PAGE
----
Newswise — COLUMBUS, Ohio – New research points to an economic factor that might be overlooked when considering why drug-related deaths among Black Americans increased significantly after 2010 in U.S. regions reporting heightened fentanyl activity: job losses that followed the Great Recession

Researchers analyzed data on employment, demographics, drug seizures and causes of death for over 200 counties in the United States between 2010 and 2021. 

They found that overall, one more job per 100 Black workers in a county was associated with .29 fewer overdose deaths per 100,000 Black Americans – a substantial difference when considering that the latest drug mortality rate stands at 44.2 deaths per 100,000 Black Americans, researchers said. 

“We thought that to be very significant. Personally, I wasn’t surprised,” said Sehun Oh, lead author of the study and assistant professor of social work at The Ohio State University. “Others may be more focused on supply factors, but I believe economic context is critical to understanding the demand side of the story. 

“The basic underlying framework I’m using to approach this issue is seeing the drug epidemic as a disease of despair, and examining how local labor market situations might have affected this at-risk population. By doing so, we could better understand what’s driving the growth that resulted in now one of the highest drug overdose death rates.” 

Oh completed the work with Manuel Cano, assistant professor of social work at Arizona State University. The study is published today (April 25, 2024) in the American Journal of Public Health

After a decade of rapid growth in drug mortality among Black Americans, the death rate among Black Americans surpassed that of white Americans for the first time in 2020. The drug epidemic now is primarily driven by synthetic opioids – especially illicitly manufactured fentanyl. 

“There have been many descriptive studies that show this prevalence and the high risk among Black Americans, but there isn’t much research that explains why this might be the case,” Oh said.

He and Cano focused the analysis on 214 U.S. counties in which at least 10 Black residents died as a result of drug use during two four-year periods, 2010-2013 and 2018-2021, by combining data from the National Center for Health Statistics and International Classification of Disease codes. Death data were then linked with statistics on county-level job counts and drug supply, including state-level fentanyl seizures, as well as U.S. Census sociodemographic data and opioid prescribing rate maps.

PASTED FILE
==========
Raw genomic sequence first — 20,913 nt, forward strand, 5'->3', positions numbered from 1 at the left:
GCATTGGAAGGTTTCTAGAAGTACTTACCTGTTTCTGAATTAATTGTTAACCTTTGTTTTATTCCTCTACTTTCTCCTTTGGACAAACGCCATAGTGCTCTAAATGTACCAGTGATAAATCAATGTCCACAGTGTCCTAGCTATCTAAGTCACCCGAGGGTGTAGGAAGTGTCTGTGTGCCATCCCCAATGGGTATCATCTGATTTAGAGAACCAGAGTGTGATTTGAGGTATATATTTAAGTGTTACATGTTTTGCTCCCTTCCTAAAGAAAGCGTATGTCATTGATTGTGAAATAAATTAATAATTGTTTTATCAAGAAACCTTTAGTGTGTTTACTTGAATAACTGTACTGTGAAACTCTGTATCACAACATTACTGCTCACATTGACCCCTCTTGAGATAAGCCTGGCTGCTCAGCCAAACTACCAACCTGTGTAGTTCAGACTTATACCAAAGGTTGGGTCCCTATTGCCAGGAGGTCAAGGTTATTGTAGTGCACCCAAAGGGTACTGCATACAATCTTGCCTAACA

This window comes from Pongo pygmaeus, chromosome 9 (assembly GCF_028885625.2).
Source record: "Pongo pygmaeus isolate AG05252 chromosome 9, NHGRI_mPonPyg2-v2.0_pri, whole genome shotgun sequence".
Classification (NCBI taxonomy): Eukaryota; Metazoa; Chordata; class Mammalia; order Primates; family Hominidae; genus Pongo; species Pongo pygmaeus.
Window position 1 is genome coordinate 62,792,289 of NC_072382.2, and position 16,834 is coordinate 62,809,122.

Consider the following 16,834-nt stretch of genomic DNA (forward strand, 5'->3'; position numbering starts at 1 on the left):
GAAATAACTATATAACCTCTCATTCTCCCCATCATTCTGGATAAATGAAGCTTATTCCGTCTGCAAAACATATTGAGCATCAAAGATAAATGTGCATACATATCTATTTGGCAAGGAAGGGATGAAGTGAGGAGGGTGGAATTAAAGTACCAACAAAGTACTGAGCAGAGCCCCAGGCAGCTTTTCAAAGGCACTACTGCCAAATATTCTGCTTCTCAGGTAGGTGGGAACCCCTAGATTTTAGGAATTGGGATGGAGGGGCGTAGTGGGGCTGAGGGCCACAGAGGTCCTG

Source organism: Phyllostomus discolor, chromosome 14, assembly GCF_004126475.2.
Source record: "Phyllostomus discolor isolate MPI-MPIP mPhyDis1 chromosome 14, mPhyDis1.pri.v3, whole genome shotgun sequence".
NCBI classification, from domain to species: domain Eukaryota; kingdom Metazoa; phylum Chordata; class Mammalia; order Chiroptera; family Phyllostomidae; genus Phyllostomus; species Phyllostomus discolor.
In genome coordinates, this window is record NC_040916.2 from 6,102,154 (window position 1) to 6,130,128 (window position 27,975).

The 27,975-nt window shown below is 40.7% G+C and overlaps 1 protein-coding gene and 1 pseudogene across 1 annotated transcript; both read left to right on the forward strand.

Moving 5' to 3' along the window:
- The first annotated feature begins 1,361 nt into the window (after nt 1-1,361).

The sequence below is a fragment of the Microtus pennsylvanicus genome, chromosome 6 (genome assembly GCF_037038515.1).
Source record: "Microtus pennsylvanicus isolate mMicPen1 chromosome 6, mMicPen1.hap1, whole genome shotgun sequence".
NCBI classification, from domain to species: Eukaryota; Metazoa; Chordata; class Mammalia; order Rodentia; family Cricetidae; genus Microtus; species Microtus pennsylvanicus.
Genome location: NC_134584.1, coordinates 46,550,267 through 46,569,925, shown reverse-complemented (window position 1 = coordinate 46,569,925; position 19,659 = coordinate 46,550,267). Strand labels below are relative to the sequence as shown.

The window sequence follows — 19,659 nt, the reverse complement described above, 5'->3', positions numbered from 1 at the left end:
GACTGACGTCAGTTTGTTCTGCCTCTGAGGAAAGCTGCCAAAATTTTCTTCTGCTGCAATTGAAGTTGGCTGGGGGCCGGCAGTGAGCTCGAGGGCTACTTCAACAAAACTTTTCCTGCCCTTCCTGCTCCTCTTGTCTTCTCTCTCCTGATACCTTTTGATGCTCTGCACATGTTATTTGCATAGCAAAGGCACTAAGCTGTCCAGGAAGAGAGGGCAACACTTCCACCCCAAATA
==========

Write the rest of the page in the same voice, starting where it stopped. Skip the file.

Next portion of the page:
Results showed drug deaths among Black Americans in the study time frame increased, on average, by 27.5 deaths per 100,000 population. Counties in the top third of mortality rates were primarily Midwest and Northeast communities with lower median household incomes, where the average increase was 48.7 deaths per 100,000 – a 327% increase over the course of the 2010s. 

In areas with higher fentanyl seizure rates – suggesting greater availability of the drug – growth in jobs available to Black workers had a stronger protective effect against increases in overdose deaths. In municipalities with more seized drugs, 50 fewer jobs per Black worker in 2018-2021 than in 2010-2013 was associated with an increase of 98.6 deaths per 100,000 – compared to an increase of only 4.9 deaths per 100,000 in municipalities with 50 additional jobs per Black worker. 

Oh said these findings speak to the lack of uniformity in economic recovery after the recession, and how the emotional distress that comes with job loss and poverty can lead people to seek refuge in illicit drugs – with far-reaching public health consequences. 

Improving employment opportunities for the Black workforce could be one way to address drug mortality, the authors said, especially in Midwest and Northwest counties with lower incomes and in regions with higher fentanyl seizure rates.

“In addition to efforts involving harm reduction and other public health interventions, there is a pressing need for greater socioeconomic support and equitable development nationwide to confront the fundamental issues driving this public health crisis,” Oh said. “There are many micro-level interventions to tackle the drug epidemic, but we can’t ignore the economic side that drives demand.” 

This work was supported by the National Institute on Drug Abuse. 

Contact: Sehun Oh, [email protected]

Written by Emily Caldwell, [email protected]; 614-292-8152

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American Journal of Public Health, April 25-2024